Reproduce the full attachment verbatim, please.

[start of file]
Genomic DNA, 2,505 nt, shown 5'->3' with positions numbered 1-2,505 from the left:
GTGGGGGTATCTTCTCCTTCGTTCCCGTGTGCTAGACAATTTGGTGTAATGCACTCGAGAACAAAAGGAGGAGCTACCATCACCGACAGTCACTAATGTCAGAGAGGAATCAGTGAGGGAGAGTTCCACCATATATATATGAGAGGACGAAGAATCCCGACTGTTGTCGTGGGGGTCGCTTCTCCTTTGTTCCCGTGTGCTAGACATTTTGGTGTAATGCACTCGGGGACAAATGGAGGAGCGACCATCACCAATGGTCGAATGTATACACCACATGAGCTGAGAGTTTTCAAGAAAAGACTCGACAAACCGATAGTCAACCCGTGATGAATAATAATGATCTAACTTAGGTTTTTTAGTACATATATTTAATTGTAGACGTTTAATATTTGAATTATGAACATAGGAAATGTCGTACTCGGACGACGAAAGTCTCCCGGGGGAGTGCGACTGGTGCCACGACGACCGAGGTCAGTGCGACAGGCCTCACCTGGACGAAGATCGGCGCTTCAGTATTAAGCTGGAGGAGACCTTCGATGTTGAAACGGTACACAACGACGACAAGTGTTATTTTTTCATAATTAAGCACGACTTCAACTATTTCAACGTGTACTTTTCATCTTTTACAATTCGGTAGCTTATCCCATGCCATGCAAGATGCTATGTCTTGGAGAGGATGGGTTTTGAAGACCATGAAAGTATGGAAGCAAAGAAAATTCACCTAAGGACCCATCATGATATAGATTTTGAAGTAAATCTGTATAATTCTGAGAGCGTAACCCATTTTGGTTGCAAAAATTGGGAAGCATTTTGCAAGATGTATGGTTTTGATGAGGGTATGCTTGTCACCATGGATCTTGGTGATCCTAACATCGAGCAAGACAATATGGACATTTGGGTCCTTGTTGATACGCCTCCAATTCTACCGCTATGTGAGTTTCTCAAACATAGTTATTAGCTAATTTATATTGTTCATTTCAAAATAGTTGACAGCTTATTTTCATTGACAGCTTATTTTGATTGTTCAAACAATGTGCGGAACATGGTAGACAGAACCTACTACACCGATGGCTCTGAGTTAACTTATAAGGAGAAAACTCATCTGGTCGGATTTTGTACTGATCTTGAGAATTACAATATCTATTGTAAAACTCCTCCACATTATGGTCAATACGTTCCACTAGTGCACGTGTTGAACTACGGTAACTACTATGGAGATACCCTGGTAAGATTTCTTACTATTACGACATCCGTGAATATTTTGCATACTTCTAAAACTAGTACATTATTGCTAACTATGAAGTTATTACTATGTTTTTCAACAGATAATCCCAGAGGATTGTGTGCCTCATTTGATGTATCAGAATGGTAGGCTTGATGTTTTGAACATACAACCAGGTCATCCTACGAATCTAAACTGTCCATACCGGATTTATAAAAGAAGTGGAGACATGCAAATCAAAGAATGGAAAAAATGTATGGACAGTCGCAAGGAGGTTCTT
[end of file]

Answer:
Genomic DNA, 2,505 nt, shown 5'->3' with positions numbered 1-2,505 from the left:
GTGGGGGTATCTTCTCCTTCGTTCCCGTGTGCTAGACAATTTGGTGTAATGCACTCGAGAACAAAAGGAGGAGCTACCATCACCGACAGTCACTAATGTCAGAGAGGAATCAGTGAGGGAGAGTTCCACCATATATATATGAGAGGACGAAGAATCCCGACTGTTGTCGTGGGGGTCGCTTCTCCTTTGTTCCCGTGTGCTAGACATTTTGGTGTAATGCACTCGGGGACAAATGGAGGAGCGACCATCACCAATGGTCGAATGTATACACCACATGAGCTGAGAGTTTTCAAGAAAAGACTCGACAAACCGATAGTCAACCCGTGATGAATAATAATGATCTAACTTAGGTTTTTTAGTACATATATTTAATTGTAGACGTTTAATATTTGAATTATGAACATAGGAAATGTCGTACTCGGACGACGAAAGTCTCCCGGGGGAGTGCGACTGGTGCCACGACGACCGAGGTCAGTGCGACAGGCCTCACCTGGACGAAGATCGGCGCTTCAGTATTAAGCTGGAGGAGACCTTCGATGTTGAAACGGTACACAACGACGACAAGTGTTATTTTTTCATAATTAAGCACGACTTCAACTATTTCAACGTGTACTTTTCATCTTTTACAATTCGGTAGCTTATCCCATGCCATGCAAGATGCTATGTCTTGGAGAGGATGGGTTTTGAAGACCATGAAAGTATGGAAGCAAAGAAAATTCACCTAAGGACCCATCATGATATAGATTTTGAAGTAAATCTGTATAATTCTGAGAGCGTAACCCATTTTGGTTGCAAAAATTGGGAAGCATTTTGCAAGATGTATGGTTTTGATGAGGGTATGCTTGTCACCATGGATCTTGGTGATCCTAACATCGAGCAAGACAATATGGACATTTGGGTCCTTGTTGATACGCCTCCAATTCTACCGCTATGTGAGTTTCTCAAACATAGTTATTAGCTAATTTATATTGTTCATTTCAAAATAGTTGACAGCTTATTTTCATTGACAGCTTATTTTGATTGTTCAAACAATGTGCGGAACATGGTAGACAGAACCTACTACACCGATGGCTCTGAGTTAACTTATAAGGAGAAAACTCATCTGGTCGGATTTTGTACTGATCTTGAGAATTACAATATCTATTGTAAAACTCCTCCACATTATGGTCAATACGTTCCACTAGTGCACGTGTTGAACTACGGTAACTACTATGGAGATACCCTGGTAAGATTTCTTACTATTACGACATCCGTGAATATTTTGCATACTTCTAAAACTAGTACATTATTGCTAACTATGAAGTTATTACTATGTTTTTCAACAGATAATCCCAGAGGATTGTGTGCCTCATTTGATGTATCAGAATGGTAGGCTTGATGTTTTGAACATACAACCAGGTCATCCTACGAATCTAAACTGTCCATACCGGATTTATAAAAGAAGTGGAGACATGCAAATCAAAGAATGGAAAAAATGTATGGACAGTCGCAAGGAGGTTCTT